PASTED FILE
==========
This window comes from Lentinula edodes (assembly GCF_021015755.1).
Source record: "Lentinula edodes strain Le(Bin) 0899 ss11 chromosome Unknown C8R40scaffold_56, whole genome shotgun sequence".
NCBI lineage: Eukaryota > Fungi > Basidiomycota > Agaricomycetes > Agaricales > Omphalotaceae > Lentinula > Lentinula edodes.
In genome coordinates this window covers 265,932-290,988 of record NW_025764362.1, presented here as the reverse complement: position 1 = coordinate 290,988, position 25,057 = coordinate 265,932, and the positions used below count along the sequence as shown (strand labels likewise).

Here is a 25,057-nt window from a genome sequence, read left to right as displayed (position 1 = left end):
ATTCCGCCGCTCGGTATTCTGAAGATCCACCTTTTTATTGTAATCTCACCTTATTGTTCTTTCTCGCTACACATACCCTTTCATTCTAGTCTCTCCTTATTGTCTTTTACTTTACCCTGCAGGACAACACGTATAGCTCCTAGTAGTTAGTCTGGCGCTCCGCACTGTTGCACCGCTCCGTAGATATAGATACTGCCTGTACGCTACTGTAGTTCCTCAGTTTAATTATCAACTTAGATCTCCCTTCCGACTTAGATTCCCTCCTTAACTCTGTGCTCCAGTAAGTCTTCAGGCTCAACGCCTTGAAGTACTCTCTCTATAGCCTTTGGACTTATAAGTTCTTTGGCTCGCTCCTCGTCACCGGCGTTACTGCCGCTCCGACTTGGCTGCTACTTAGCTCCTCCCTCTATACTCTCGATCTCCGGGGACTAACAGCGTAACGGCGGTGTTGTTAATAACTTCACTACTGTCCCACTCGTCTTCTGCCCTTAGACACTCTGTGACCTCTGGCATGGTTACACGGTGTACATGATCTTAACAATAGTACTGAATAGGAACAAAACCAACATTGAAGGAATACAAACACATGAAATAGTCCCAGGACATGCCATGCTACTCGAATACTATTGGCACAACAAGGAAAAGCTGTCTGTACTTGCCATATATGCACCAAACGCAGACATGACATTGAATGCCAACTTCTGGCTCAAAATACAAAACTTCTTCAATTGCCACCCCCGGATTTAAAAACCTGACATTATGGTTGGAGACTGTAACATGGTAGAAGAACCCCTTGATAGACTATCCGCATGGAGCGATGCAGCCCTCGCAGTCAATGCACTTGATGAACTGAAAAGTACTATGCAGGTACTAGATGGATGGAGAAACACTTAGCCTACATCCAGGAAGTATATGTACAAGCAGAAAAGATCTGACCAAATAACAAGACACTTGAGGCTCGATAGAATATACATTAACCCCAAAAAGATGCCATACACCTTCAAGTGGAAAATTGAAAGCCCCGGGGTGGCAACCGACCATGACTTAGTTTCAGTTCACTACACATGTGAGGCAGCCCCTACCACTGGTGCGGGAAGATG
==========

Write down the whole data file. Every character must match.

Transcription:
This window comes from Lentinula edodes (assembly GCF_021015755.1).
Source record: "Lentinula edodes strain Le(Bin) 0899 ss11 chromosome Unknown C8R40scaffold_56, whole genome shotgun sequence".
NCBI lineage: Eukaryota > Fungi > Basidiomycota > Agaricomycetes > Agaricales > Omphalotaceae > Lentinula > Lentinula edodes.
In genome coordinates this window covers 265,932-290,988 of record NW_025764362.1, presented here as the reverse complement: position 1 = coordinate 290,988, position 25,057 = coordinate 265,932, and the positions used below count along the sequence as shown (strand labels likewise).

Here is a 25,057-nt window from a genome sequence, read left to right as displayed (position 1 = left end):
ATTCCGCCGCTCGGTATTCTGAAGATCCACCTTTTTATTGTAATCTCACCTTATTGTTCTTTCTCGCTACACATACCCTTTCATTCTAGTCTCTCCTTATTGTCTTTTACTTTACCCTGCAGGACAACACGTATAGCTCCTAGTAGTTAGTCTGGCGCTCCGCACTGTTGCACCGCTCCGTAGATATAGATACTGCCTGTACGCTACTGTAGTTCCTCAGTTTAATTATCAACTTAGATCTCCCTTCCGACTTAGATTCCCTCCTTAACTCTGTGCTCCAGTAAGTCTTCAGGCTCAACGCCTTGAAGTACTCTCTCTATAGCCTTTGGACTTATAAGTTCTTTGGCTCGCTCCTCGTCACCGGCGTTACTGCCGCTCCGACTTGGCTGCTACTTAGCTCCTCCCTCTATACTCTCGATCTCCGGGGACTAACAGCGTAACGGCGGTGTTGTTAATAACTTCACTACTGTCCCACTCGTCTTCTGCCCTTAGACACTCTGTGACCTCTGGCATGGTTACACGGTGTACATGATCTTAACAATAGTACTGAATAGGAACAAAACCAACATTGAAGGAATACAAACACATGAAATAGTCCCAGGACATGCCATGCTACTCGAATACTATTGGCACAACAAGGAAAAGCTGTCTGTACTTGCCATATATGCACCAAACGCAGACATGACATTGAATGCCAACTTCTGGCTCAAAATACAAAACTTCTTCAATTGCCACCCCCGGATTTAAAAACCTGACATTATGGTTGGAGACTGTAACATGGTAGAAGAACCCCTTGATAGACTATCCGCATGGAGCGATGCAGCCCTCGCAGTCAATGCACTTGATGAACTGAAAAGTACTATGCAGGTACTAGATGGATGGAGAAACACTTAGCCTACATCCAGGAAGTATATGTACAAGCAGAAAAGATCTGACCAAATAACAAGACACTTGAGGCTCGATAGAATATACATTAACCCCAAAAAGATGCCATACACCTTCAAGTGGAAAATTGAAAGCCCCGGGGTGGCAACCGACCATGACTTAGTTTCAGTTCACTACACATGTGAGGCAGCCCCTACCACTGGTGCGGGAAGATG